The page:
“There’s a great quote by Rauschenberg, who said: “If you’re in front of a good work of art, and you don’t change your mind about something, you’re a fool.” And so it’s similar, that if art just underscores that which we already know, then it’s not doing anything for you. It should present something new, some new frontiers for you, or open up some new ideas of thought, even if it’s a dumb reaction and you say, “I could have done that.” Just acknowledging the fact that you didn’t do it shows, at least, that you’re open to that kind of thinking.”

John Baldesari:National City – interview conducted by Hugh Davies and Andra Hales, Nov. 14, 1995 –

I often question if my “art” antennae is tuned in enough to receive a signal.  It’s frustrating when I find myself trying to convince myself that “this or that” must be something worth looking at, or alternatively, something worth trying to make – as if there might be a “standard” for appreciation… or the ability to decipher a “communique” in art.  This is especially apparent to me when I don’t appreciate a “sanctioned” work – what does that mean – am I really a fool?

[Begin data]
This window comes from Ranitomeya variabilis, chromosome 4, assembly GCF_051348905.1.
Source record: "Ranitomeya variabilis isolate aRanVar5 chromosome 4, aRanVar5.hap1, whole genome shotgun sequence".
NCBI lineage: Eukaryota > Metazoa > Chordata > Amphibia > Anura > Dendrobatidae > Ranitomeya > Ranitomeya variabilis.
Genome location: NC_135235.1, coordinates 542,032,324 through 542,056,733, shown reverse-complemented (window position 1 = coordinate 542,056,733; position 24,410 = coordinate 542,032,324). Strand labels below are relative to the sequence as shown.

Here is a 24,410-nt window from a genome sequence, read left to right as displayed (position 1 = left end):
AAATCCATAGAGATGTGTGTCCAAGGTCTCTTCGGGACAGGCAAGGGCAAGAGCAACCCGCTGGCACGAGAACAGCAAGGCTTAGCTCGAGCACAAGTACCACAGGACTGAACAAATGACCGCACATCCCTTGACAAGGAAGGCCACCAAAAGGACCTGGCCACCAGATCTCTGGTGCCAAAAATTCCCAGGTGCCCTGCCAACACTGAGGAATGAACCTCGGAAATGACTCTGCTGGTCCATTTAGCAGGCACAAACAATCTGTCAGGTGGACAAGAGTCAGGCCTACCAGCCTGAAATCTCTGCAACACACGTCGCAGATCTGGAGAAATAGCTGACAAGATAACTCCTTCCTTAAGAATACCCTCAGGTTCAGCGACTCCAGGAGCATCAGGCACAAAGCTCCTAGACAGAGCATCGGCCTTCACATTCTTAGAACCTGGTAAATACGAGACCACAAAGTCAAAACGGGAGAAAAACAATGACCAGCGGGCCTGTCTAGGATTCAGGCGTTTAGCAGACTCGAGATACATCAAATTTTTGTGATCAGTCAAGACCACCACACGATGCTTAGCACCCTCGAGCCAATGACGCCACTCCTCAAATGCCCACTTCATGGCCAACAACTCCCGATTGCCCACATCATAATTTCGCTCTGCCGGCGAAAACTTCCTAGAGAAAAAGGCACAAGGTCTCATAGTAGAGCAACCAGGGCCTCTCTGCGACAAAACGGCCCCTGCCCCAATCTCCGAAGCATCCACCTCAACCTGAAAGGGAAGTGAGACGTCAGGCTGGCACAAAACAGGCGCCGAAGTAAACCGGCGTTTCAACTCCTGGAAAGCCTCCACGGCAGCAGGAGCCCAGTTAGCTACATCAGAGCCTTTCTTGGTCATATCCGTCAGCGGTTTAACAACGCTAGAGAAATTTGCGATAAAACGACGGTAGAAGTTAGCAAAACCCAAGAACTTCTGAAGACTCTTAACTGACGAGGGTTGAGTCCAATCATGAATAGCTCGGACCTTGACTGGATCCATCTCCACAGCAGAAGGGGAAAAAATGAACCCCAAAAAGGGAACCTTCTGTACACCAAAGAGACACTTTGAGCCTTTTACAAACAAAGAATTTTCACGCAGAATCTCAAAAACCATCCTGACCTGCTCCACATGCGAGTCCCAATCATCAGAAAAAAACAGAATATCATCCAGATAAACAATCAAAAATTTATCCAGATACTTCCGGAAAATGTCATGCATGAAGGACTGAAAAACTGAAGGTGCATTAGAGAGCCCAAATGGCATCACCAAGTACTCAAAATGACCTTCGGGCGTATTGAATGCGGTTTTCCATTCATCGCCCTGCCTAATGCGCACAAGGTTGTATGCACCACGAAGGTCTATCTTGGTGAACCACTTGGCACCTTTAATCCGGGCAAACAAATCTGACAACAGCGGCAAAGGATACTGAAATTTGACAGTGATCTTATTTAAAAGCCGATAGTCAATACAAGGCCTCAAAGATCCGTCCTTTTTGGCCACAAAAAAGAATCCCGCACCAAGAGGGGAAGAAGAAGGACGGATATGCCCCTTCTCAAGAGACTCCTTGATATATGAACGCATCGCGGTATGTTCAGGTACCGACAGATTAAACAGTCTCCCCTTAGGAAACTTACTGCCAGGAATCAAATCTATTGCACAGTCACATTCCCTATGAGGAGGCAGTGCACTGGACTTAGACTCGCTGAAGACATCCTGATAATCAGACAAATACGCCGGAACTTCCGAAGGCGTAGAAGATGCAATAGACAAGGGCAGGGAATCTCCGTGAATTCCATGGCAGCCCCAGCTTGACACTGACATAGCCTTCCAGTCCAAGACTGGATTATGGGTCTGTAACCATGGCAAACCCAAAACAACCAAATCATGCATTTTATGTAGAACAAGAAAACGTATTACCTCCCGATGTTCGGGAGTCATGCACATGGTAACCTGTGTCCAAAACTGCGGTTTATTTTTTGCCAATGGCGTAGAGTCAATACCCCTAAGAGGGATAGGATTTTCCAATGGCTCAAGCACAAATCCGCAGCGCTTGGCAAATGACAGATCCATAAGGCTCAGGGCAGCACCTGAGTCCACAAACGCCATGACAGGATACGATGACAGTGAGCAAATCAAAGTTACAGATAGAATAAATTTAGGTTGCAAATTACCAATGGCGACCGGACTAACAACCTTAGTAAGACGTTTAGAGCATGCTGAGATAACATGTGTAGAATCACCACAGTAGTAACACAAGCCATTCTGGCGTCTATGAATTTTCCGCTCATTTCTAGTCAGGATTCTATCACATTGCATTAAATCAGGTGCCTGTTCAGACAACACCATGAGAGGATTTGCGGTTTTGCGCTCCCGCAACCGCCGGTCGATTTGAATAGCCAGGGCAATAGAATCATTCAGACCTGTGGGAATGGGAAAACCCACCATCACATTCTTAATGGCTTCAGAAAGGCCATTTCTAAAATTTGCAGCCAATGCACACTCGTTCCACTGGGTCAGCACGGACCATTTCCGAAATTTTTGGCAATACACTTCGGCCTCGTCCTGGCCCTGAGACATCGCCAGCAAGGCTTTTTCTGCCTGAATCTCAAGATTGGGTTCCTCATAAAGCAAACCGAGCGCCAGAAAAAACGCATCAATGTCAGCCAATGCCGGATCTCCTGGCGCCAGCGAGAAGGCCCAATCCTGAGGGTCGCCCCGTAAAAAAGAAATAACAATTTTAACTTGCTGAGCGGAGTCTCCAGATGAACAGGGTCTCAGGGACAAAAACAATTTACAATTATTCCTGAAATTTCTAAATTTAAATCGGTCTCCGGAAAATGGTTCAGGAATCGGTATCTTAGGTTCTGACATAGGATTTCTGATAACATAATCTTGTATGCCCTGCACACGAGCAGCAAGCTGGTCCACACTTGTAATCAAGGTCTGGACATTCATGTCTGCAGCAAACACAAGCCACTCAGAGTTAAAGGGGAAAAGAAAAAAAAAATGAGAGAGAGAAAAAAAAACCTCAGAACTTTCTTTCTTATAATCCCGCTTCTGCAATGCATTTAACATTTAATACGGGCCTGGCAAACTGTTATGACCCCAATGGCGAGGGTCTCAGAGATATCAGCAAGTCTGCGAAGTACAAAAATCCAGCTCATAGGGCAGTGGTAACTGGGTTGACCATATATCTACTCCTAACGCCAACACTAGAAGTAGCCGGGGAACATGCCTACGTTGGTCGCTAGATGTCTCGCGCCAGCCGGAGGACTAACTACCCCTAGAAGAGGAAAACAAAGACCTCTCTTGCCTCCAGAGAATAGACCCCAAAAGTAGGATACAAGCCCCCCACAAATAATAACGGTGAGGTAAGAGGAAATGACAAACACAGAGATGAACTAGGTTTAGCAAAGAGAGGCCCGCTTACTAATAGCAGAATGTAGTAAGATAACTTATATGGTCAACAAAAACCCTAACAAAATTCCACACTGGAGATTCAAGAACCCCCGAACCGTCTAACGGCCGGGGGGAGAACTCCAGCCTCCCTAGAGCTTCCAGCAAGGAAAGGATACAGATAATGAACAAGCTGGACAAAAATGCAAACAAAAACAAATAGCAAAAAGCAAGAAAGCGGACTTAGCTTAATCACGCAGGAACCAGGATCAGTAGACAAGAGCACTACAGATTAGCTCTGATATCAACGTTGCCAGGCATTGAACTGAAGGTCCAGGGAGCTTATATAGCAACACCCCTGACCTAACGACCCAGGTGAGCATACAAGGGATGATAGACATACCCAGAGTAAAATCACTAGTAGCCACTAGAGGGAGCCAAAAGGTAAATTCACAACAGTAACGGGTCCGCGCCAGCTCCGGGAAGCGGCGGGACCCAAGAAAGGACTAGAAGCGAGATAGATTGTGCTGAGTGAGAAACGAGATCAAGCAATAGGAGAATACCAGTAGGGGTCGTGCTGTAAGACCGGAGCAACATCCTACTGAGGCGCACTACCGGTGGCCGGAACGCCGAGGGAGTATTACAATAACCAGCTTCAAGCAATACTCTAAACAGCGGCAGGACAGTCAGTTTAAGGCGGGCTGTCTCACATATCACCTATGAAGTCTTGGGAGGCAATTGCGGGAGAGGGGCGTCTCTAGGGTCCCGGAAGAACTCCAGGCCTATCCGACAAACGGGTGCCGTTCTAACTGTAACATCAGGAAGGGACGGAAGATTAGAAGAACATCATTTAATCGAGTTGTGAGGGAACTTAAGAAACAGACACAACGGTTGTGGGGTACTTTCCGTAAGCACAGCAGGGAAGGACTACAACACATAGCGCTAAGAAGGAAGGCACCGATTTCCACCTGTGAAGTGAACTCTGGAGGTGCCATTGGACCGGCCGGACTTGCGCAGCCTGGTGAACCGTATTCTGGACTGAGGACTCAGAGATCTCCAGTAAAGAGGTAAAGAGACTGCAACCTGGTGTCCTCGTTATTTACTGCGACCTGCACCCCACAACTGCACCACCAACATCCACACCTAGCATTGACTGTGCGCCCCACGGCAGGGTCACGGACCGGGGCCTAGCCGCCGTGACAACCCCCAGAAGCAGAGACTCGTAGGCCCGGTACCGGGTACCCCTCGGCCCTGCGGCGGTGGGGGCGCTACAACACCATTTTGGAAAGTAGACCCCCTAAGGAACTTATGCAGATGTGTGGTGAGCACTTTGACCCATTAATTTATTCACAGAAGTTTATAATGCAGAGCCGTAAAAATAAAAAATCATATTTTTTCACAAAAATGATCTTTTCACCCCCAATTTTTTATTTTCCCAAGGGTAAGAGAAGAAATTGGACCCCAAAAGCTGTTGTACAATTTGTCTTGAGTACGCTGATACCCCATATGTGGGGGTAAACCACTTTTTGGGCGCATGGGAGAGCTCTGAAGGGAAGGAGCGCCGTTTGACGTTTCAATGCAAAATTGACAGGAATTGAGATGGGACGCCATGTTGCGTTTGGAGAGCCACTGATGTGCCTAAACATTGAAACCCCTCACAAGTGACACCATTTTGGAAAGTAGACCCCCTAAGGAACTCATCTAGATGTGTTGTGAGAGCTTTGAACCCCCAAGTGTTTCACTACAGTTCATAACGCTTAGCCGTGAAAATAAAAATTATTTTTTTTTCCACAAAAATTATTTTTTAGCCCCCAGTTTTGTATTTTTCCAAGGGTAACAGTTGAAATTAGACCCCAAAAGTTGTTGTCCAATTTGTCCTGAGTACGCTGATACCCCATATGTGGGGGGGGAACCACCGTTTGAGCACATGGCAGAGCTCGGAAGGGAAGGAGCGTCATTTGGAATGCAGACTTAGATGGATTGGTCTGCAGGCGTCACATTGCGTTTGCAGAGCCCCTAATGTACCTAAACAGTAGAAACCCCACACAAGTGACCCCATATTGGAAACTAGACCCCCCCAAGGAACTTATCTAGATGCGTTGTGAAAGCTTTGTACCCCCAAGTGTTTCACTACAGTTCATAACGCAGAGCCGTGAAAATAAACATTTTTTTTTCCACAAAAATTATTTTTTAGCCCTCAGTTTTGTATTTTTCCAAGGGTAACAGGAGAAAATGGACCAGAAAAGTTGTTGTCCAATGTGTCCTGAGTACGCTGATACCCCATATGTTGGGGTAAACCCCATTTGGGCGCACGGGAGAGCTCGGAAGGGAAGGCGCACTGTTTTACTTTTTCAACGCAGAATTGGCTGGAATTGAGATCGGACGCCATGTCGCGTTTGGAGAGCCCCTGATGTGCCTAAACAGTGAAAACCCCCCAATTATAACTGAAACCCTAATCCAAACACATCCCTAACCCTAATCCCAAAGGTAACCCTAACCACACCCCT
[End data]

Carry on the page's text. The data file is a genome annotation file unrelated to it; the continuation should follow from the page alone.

The book, John Baldesari:National City is a good example – having looked it over, I appreciate the conceptual works – a challenge to conventions – the effort of the artist to convey a kind of information about how one might encounter art, judge it by conventions and “get something” from it. But after that, I’m done with it. National City seems to be too laborious and focused on “getting it” – after which I don’t think it’s something I’d want to or need to come back to. In short,  it doesn’t seem to stick with me. So I ask myself what’s missing?

I think I’m realizing this partly in contrast to looking at the recently discovered (for me anyway) work by John Pfahl – specifically in his series of Altered landscapes.  I think I appreciate this sort of work by Pfahl more because it evokes a mystery that I can’t quite understand. The best ones embrace an odd characteristic of photographs that transform spatial conditions which look very different “in real life” onto flat planes  which is interesting to me – that is part of the mystery for me. This coupled with the obvious added touch onto (or into?) the photograph seems just the right thing to do…